What do the world’s richest men, Bill Gates (net worth $21 billion), Oracle founder Larry Ellison ($15 billion), and computer innovator Michael Dell ($11 billion) have in common? None of them has a college degree — which goes to show you that a college degree is not necessarily a prerequisite for being successful. What does it take to be successful? There is a very simple, tried and proven method that will work for just about anyone . . . and in a remarkably short time.
Study something — anything that is of interest to you — for one hour a day in the same way that a university student would study one of his courses.
This is a concept that was popularized by Earl Nightingale a half-century ago and then largely forgotten. But, as Nightingale discovered, daily study is a trait of almost all successful individuals. And it quickly pays off. Because in just six months of concentrated, one-hour-a-day study, you can understand the basics of almost any topic. Sound simple? It is. That’s the beauty of it, and one of the reasons this technique can change lives . . . the lives of directionless teenagers . . . of people stuck in mid-career ruts . . . and of those in their golden years who feel sidelined by society and need some extra cash.
A true-life example (and I could point to many): I once hired an individual straight out of college, and was disappointed to find that he was not very motivated about his work. On my suggestion, he began a one-hour-a-day self-directed study program in graphic design, a field that intrigued him. Within six months, he moved to a position within the company as a full-time graphic designer.
Within 12 months, as his new skills continued to improve, his salary more than doubled. Within 18 months, he was ready to start his own business. He still operates that business to this day, working out of his home and earning upward of $300,000 a year doing something he loves. To me, that’s the very picture of success. What might you study in order to be able to achieve the freedom you want and the revenue to enjoy it?
The obvious answer is something you are passionate about. It not only makes the learning fun but also assures that your new career will be emotionally as well as financially satisfying. Happy with the company you’re already working for? There is no surer way to move up the corporate ladder than by learning more about the industry you’re in. After just a month or two of daily study, you’ll be demonstrating your fast-growing knowledge on the job — and attracting the attention of your superiors. During my first real job — as an office boy in a convention-planning firm — I stumbled across Nightingale’s hour-a-day idea.
After that, I made it a practice to stay in the office for an hour or two after everyone else went home in order to learn the convention business. In just over a year, I was the executive vice president of the company and the boss of everyone else in the office: six employees, all of whom were significantly older than I was. In under two years, I owned 25% of the company — simply because, aside from the president, I was the only one who knew how to actually run a large convention from beginning to end. Empowered by my new understanding of the true secret of success, I moved on . . . turning to other topics during my daily studies. I leveraged that knowledge to become a partner in a mutual-fund group — and, in time, a co-founder of one of the nation’s most successful online banks.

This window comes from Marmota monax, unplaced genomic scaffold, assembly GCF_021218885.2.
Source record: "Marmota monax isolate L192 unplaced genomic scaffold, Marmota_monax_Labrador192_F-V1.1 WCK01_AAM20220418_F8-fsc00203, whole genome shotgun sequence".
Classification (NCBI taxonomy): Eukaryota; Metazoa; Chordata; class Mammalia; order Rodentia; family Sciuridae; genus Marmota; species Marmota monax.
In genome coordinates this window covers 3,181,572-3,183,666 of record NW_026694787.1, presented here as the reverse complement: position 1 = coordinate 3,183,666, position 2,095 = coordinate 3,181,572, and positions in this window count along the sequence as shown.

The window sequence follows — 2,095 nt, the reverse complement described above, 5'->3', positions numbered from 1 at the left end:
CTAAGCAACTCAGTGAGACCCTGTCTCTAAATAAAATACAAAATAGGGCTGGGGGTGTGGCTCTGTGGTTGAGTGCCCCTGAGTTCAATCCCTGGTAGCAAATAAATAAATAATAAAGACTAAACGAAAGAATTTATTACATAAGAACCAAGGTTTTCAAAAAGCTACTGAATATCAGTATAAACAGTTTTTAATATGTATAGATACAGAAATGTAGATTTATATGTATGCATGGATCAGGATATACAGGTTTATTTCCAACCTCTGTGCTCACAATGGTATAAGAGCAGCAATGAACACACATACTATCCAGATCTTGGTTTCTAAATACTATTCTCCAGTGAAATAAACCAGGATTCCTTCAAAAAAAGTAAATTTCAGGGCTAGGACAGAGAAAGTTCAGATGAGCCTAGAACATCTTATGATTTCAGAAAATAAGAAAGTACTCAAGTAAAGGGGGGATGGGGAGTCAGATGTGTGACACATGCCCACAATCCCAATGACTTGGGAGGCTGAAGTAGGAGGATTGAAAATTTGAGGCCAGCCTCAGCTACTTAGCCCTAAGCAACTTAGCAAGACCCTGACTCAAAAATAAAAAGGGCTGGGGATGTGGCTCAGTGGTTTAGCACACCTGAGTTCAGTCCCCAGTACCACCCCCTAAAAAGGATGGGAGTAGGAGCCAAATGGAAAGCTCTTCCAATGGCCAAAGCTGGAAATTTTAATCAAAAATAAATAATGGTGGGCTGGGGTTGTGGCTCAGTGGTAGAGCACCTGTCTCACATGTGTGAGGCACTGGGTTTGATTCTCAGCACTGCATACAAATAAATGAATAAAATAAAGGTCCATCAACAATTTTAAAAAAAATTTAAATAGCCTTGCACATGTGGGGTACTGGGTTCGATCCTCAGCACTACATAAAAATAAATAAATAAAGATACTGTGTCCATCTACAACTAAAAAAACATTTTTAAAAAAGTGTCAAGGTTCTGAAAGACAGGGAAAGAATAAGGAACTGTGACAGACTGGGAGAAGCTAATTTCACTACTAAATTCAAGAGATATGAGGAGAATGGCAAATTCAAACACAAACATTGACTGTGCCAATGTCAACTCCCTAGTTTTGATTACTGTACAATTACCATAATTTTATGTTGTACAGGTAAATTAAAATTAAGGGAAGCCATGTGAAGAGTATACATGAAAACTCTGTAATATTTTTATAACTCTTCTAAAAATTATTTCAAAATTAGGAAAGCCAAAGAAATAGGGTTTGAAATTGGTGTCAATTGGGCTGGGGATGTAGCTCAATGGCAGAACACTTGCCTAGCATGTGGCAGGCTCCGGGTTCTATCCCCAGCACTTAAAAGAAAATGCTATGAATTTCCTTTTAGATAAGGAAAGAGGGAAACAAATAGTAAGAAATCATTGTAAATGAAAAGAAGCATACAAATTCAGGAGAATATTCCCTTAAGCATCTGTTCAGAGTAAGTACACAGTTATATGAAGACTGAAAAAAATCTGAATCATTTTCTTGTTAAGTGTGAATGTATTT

In my case, studying just one hour a day has paid off with literally millions of dollars in income and, more importantly, a tremendous sense of confidence in my work and life. How can you find an extra hour a day in which to study? I’ve found that the best way to proceed is to schedule your study period for the same time each day. I prefer the quiet hour between 5:30 a.m. and 6:30 a.m. Too early for you? Go to bed by 10 p.m. and you can still get in a solid seven hours of sleep before rising at 5 a.m. to make coffee and get in the groove.
While you may not be able to become a brain surgeon by studying one hour a day for six months, there are many careers for which that minimal effort will get you well on your way. How long, for example, would it take for you to become a really competent video editor? To learn how to build a great surfboard? To learn the critical principles of design for websites? Regardless of what you choose to study, don’t procrastinate. If you don’t learn something new today, you will just be one day older and not one bit smarter tomorrow. And don’t forget to spread Mr. Nightingale’s word: Knowledge is power — and you can acquire a remarkable amount of knowledge in just one hour a day.
[Ed. Note: David Galland is the managing director of Casey Research and the co-publisher of “What We Now Know,” a wide-ranging weekly e-letter on trends in investing, health, emerging technology, geo-politics, life enhancement, and more.]